In continuing the bushu 力 “power; strength”, we are going to look at the kanji 動 and 働 in this post. In the two kanji 動 and 働, the obvious starting point is the kanji 重. When we look at ancient writing, discussing the kanji 重 further takes us to the kanji 東.
(1) The kanji 東 “east”
The kanji 東 is the kanji that we study at a very early stage (we need it for 東京 “Tokyo” /tookyoo/!). Your teacher tried very hard to make kanji meaningful to the class and may have said something like, “Can you see the sun, 日, inside a tree, 木, in this kanji? Morning sun shines through the branches of a tree in the east. So, the kanji 東 means ‘east.’” Forty years ago, when I first started to teach Japanese and looked for a way to explain kanji, I also came across this explanation. Even then I felt doubtful about it. Apparently that was the explanation given in the Setsumon Kaiji, the utmost authoritative etymology source of Chinese characters. So, it has been retold timelessly.
The ancient writings tell us a different story. In oracle bone style, (a) in brown, and bronze ware style, (b) in green, it was a bag that was tied around a pole, with two ends tied tightly and the middle wrapped around as well. The middles of these samples do not look anything like the sun.
At the time of the oracle bone style and bronze ware style, shown on the right, the sun was a circle with a dot, long or short, in the middle, that signified that the inside was not empty. It was only in ten style, (c) in red, when the middle dot became a line across.
What did a bag of stuff with a pole going through have to do with the direction “east”? The answer is, “Nothing.” The writing was borrowed to mean “east.” Borrowing means it had no relevance to the meaning or sound of the original kanji. Borrowing a shape for a direction was not uncommon: the kanji 西 “west,” from a basket, 南 “south,” from a musical instrument, were borrowed. The kanji 北, “back to back,” was used phonetically for “north.” This was just the ground work for the kanji in this post.
The kun-yomi 東 /higashi/ means “east.” Another kun-yomi /a’zuma/ also meant “east.” The on-yomi /to’o/ is in 東京, 東海道 (“the Tokaido road” /tooka’idoo/) and 東北地方 (“northeast region” /toohokuchi’hoo/), 中東 (“Middle East” /chuutoo/).
(2) The kanji 重 “heavy; weight”
The bronze ware style sample, (d), of the kanji 重 consisted of a person on top, a bag that was tied around, and soil at the bottom. In ten style, (e), it had the shape of a person bending over at the top, and below that was the same as (c) in 東, and the dirt at the bottom. The person’s feet were connected all the way to the ground. Together a person with a heavy bag standing on the ground meant “heavy.”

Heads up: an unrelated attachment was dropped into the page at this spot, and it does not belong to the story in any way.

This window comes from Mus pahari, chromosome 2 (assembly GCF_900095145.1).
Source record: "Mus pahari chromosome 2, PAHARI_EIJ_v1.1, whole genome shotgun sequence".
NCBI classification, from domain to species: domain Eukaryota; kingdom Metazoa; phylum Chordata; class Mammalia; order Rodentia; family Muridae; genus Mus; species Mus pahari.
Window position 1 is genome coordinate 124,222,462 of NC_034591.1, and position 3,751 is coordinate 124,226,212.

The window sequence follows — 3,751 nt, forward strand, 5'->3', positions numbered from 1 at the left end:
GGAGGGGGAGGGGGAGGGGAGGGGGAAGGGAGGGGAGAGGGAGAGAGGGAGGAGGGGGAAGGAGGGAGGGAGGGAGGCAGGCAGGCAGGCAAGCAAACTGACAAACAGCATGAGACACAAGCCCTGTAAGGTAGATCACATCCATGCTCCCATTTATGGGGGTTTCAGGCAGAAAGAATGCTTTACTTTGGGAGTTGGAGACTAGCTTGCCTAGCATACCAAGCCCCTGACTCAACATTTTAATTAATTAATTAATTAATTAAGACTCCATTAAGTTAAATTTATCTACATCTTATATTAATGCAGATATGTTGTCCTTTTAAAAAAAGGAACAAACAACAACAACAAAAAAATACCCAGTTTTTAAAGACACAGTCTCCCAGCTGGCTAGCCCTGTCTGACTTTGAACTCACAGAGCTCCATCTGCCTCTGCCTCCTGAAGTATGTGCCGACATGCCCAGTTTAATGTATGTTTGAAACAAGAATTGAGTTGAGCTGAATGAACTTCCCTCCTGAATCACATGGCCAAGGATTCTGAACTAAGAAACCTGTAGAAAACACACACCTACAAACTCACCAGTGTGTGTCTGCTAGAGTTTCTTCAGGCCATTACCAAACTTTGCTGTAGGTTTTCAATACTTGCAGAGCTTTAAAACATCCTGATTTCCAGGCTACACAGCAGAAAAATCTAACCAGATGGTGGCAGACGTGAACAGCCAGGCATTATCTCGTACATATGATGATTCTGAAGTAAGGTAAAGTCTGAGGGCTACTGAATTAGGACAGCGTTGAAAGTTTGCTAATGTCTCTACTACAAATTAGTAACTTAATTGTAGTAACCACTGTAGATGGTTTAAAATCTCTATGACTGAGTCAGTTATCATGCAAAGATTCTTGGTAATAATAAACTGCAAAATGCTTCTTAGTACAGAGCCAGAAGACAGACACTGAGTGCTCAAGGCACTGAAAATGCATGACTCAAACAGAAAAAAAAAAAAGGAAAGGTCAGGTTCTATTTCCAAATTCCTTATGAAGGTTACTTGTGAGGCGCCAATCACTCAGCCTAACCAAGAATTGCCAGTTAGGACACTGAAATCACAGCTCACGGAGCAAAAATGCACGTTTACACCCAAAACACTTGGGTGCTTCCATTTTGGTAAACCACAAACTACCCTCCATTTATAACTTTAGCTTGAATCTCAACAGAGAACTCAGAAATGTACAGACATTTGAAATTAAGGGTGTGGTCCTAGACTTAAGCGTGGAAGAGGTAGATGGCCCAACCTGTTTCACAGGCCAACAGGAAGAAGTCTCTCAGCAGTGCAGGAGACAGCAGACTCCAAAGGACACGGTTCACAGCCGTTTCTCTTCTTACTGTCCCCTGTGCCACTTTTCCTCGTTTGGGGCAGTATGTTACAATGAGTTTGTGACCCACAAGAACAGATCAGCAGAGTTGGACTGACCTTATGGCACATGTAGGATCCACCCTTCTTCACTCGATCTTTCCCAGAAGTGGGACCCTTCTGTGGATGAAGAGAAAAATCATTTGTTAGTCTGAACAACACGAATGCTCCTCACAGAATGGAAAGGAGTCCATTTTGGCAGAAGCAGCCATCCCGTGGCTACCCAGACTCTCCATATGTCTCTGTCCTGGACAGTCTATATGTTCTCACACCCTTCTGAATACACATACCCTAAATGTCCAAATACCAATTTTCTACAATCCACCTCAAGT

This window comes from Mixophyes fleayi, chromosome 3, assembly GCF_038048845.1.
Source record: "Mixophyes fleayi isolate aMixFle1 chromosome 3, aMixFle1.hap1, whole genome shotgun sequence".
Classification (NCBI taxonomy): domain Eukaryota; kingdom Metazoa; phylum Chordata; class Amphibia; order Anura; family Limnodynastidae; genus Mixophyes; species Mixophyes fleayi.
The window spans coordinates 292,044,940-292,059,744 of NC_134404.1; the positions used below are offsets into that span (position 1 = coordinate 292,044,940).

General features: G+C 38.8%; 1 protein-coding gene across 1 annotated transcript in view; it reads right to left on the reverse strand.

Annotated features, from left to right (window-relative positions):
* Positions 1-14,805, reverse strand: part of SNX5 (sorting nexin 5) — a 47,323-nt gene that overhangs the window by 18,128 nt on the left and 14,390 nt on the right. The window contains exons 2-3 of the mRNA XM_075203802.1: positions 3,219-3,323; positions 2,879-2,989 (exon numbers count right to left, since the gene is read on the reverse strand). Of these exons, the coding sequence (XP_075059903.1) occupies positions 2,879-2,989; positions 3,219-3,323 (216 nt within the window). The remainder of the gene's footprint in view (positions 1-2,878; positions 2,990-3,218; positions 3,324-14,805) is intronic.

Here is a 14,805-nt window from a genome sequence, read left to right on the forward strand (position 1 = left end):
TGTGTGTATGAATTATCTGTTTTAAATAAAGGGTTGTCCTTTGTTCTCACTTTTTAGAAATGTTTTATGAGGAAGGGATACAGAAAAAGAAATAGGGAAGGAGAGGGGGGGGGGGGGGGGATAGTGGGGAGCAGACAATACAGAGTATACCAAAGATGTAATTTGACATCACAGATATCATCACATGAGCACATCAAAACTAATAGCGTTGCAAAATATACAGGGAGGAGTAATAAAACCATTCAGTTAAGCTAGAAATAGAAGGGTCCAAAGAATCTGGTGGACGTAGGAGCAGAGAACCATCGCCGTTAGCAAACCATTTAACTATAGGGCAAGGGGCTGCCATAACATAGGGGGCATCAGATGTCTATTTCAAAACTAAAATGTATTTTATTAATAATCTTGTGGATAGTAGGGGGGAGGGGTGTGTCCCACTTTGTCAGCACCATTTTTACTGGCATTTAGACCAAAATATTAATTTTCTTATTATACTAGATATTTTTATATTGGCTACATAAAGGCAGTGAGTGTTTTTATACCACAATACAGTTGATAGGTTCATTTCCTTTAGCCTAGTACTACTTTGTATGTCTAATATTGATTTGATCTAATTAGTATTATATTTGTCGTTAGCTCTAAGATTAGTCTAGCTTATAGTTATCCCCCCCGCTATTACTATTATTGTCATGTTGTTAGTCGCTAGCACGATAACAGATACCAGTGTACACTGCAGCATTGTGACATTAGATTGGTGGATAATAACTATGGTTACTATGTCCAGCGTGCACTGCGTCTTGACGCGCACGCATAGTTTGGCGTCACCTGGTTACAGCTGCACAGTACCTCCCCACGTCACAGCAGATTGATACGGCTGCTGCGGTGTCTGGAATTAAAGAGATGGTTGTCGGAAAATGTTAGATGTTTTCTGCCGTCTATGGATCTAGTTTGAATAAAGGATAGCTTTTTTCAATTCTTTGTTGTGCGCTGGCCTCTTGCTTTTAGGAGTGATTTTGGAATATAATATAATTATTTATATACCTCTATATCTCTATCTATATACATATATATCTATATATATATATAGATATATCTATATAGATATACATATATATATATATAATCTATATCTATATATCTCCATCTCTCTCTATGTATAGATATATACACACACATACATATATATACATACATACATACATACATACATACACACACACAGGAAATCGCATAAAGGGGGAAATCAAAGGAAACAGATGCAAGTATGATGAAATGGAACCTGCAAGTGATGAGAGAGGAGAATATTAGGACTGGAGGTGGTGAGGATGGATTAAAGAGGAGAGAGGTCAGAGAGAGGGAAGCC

The kun-yomi is in 重い (“heavy” /omoi/), 重たい (“heavy” /omotai/), and 重み (“weight” /omomi/). Another kun-yomi 重ねる (“to pile; lay something on the other” /kasaneru/), 重ね重ね (“repeatedly” /kasanega’sane/). The on-yomi /ju’u/ is in 二重 (“double” /nijuu/), 厳重に (“closely; strictly” /genjuuni/).
(3) The kanji 動 “to move” and the kanji 童 “young child”
In the kanji 動, the left side 重 was just explained. If we jump to the ten style, (g), we see what we expect from the kanji 重, with the plough for 力 “power” on the right side. Together they meant applying power to move heavy stuff, or “to move.” So far it makes sense, doesn’t it.
But what about the bronze ware style, as in (f)? It had a large tattoo needle (辛) with a big handle, and an eye underneath at the top. (f) in bronze ware style was different from (d), 重 in bronze ware style. Why is that? Even though the ten style, (e) for 重 and (g) for 動, are closely similar, why are the bronze ware styles from which they developed so different? What a bother…, but we will not give up. There is a reason. Ancient creators of writing used a tattoo needle in various kanji. The bushu 言 and 音 that we saw earlier were just a few of the examples. Another example of use of a tattoo needle was that a convict was tattooed as a punishment for a crime.
I remember that earlier I had come across a shape that was the same as (f). It was the bronze ware style of the kanji 童, shown in (h) on the right. (f) and (h) had to be the same. In 童, someone who had a tattoo, a convict, did a heavy manual work. (We recognize a heavy load and the soil in (h) and (i).) The needle over an eye symbolized blindness to knowledge or not having freedom. Later on, the meaning of convict was dropped and the kanji meant someone who was ignorant. That is a young child. The kanji 童 means “young child.”
Now back to our kanji 動. The kanji 動 originally meant “to work hard” or “physical work.” The writing was later taken away to mean “to move” or “to move stuff,” which is the current use.
The kun-yomi 動く (“to move” ugo’ku/) is 身動きできない (“cannot budge; cramped” /miu’goki deki’nai/), 動き回る (“to move about” /ugokimawa’ru/). The on-yomi /do’o/ is in 運動 (“exercise” /undoo/), 活動 (“activity” /katsudoo/) and 自動ドア (“automatic door” /jidoodo’a/).
(5) The Kanji 働 “to work; labor”
What happened to the original meaning of “working hard” that 動 had? That is where the newer kanji 働 comes in. The kanji 働 was created in Japan to mean “to work (using one’s body).” So, there is no ancient writing existed. Logically a kokuji (国字), a kanji that was created in Japan, does not have an on-yomi. But the kanji 働 just took the on-yomi of the kanji 動 /do’o/.
The kun-yomi /hataraku/ means “to work for wages” and is in ただ働き (“work without pay” /tadaba’taraki/). The on-yomi /do’o/ is in 労働 (“labor” /roodoo/) and 稼働する (“(machine is) in operation” /kadoo-suru/).
The year 2015 is hitsujidoshi, “the year of the sheep,” written as 未年．The kanji 未 and the animal sheep have no relation, so it is just an arbitrary use. I would like to touch on the kanji 羊 to celebrate the new year in the next post. [1_6_2015]